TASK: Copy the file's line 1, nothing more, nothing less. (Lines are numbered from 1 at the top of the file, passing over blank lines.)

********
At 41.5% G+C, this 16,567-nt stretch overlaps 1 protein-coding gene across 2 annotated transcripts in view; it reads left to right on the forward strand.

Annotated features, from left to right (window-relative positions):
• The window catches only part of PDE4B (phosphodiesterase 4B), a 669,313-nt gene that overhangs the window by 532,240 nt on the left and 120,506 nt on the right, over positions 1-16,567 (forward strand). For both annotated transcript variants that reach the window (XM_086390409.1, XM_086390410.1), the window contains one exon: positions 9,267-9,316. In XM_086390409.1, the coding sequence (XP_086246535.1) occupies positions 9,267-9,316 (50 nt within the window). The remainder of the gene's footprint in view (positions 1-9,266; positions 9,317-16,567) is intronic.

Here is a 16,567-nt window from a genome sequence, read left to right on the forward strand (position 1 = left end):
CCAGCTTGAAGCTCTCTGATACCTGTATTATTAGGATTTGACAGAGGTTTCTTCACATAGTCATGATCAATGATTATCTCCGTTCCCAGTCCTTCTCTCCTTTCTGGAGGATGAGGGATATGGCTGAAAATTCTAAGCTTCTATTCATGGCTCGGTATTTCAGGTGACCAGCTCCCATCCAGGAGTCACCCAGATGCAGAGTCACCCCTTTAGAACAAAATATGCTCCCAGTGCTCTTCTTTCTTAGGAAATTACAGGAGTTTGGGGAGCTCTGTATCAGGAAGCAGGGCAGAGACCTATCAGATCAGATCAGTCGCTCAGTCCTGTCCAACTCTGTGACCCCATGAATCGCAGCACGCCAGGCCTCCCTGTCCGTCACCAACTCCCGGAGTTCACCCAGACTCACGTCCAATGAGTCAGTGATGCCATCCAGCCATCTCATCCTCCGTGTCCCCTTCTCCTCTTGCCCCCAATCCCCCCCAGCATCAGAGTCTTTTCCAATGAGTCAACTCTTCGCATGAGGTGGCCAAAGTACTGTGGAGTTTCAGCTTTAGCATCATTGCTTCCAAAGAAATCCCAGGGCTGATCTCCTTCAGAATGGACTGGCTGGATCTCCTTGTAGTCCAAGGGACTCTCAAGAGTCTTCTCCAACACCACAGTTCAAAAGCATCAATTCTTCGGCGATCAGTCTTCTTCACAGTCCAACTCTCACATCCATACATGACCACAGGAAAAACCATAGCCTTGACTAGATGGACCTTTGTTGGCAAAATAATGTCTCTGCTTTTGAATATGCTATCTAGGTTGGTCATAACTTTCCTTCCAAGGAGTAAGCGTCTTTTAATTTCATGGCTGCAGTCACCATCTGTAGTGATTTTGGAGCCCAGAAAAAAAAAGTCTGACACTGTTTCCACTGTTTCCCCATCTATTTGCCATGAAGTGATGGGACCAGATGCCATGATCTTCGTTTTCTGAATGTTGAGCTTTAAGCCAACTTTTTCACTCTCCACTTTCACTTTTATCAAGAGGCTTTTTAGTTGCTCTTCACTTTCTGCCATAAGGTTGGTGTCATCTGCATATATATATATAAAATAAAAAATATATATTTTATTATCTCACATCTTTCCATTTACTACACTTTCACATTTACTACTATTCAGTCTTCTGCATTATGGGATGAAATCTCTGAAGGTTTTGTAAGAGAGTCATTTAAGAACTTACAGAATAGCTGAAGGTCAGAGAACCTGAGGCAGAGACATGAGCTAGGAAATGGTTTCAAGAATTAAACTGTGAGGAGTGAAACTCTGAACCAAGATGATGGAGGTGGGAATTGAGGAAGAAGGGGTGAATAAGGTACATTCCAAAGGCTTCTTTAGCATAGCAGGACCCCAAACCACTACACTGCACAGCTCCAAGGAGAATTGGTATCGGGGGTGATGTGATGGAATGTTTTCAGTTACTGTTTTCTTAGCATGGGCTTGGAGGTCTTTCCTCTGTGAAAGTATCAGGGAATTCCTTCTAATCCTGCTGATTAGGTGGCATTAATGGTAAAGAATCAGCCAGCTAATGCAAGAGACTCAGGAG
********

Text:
At 41.5% G+C, this 16,567-nt stretch overlaps 1 protein-coding gene across 2 annotated transcripts in view; it reads left to right on the forward strand.